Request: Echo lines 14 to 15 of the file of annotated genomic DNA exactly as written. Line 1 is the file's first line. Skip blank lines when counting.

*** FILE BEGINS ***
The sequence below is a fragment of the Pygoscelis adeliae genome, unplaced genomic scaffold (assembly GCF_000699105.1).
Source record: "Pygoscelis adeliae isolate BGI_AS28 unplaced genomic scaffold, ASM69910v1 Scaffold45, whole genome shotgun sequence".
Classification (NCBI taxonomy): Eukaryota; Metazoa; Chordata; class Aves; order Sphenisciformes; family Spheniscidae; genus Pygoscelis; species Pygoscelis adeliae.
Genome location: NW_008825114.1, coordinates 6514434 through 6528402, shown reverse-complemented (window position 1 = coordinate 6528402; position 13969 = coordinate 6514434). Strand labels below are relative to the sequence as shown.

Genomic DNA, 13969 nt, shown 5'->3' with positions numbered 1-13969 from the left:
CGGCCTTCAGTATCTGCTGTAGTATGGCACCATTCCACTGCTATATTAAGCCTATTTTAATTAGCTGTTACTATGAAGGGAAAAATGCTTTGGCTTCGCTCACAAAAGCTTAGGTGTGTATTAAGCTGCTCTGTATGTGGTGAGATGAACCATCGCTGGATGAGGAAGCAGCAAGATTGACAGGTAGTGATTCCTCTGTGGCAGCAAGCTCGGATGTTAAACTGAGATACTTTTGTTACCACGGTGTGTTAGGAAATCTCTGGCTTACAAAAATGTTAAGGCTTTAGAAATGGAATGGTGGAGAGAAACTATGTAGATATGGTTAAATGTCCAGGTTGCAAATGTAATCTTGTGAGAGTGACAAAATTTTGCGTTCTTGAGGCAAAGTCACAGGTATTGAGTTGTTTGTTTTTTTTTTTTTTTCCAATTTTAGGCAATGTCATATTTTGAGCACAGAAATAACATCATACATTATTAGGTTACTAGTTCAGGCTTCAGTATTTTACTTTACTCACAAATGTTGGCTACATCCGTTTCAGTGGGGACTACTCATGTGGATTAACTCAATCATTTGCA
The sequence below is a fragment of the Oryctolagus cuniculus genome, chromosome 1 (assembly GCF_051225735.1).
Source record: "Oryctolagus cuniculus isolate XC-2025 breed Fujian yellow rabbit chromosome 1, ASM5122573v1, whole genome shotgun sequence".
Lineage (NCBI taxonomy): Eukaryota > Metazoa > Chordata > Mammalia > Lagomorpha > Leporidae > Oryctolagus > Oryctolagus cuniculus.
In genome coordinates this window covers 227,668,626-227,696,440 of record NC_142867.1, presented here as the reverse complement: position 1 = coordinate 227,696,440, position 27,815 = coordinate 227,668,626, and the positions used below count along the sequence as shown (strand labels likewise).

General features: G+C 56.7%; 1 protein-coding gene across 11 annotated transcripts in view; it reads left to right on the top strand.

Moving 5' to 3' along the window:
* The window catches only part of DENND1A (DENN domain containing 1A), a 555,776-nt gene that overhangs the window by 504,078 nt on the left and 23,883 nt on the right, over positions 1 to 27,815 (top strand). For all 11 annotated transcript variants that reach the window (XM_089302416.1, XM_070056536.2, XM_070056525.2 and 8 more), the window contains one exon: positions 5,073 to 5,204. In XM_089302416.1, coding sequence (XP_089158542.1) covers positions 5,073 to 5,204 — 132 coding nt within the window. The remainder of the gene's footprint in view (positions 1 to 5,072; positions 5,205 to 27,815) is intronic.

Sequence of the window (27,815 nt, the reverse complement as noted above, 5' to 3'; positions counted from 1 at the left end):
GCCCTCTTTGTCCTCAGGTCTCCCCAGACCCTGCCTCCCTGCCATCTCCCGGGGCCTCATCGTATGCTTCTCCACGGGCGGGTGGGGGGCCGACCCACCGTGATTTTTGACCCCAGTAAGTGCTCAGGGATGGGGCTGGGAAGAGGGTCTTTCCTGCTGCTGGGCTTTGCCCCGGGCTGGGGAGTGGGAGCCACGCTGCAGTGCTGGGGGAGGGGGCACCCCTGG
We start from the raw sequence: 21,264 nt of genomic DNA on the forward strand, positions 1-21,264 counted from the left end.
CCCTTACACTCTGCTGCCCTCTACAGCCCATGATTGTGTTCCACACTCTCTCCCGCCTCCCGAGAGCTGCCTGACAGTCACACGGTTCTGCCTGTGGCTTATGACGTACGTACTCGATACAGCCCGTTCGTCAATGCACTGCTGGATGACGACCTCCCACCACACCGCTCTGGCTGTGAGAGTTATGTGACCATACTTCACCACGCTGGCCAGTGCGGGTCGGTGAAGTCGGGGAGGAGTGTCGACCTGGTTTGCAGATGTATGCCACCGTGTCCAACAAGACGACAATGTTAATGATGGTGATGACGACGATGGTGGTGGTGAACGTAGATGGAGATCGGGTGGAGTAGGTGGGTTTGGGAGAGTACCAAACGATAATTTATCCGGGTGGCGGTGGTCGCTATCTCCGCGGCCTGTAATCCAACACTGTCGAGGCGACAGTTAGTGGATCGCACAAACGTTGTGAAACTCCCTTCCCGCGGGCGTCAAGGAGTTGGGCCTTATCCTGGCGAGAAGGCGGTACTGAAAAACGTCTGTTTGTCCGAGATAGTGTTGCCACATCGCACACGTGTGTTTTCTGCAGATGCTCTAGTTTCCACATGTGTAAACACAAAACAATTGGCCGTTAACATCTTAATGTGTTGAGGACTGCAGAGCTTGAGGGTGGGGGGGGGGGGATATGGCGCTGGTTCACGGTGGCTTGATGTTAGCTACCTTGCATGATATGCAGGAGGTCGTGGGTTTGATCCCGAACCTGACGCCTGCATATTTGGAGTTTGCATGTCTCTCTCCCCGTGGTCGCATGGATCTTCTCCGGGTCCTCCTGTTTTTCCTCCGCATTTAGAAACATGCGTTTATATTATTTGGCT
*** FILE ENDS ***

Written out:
Sequence of the window (27,815 nt, the reverse complement as noted above, 5' to 3'; positions counted from 1 at the left end):
GCCCTCTTTGTCCTCAGGTCTCCCCAGACCCTGCCTCCCTGCCATCTCCCGGGGCCTCATCGTATGCTTCTCCACGGGCGGGTGGGGGGCCGACCCACCGTGATTTTTGACCCCAGTAAGTGCTCAGGGATGGGGCTGGGAAGAGGGTCTTTCCTGCTGCTGGGCTTTGCCCCGGGCTGGGGAGTGGGAGCCACGCTGCAGTGCTGGGGGAGGGGGCACCCCTGG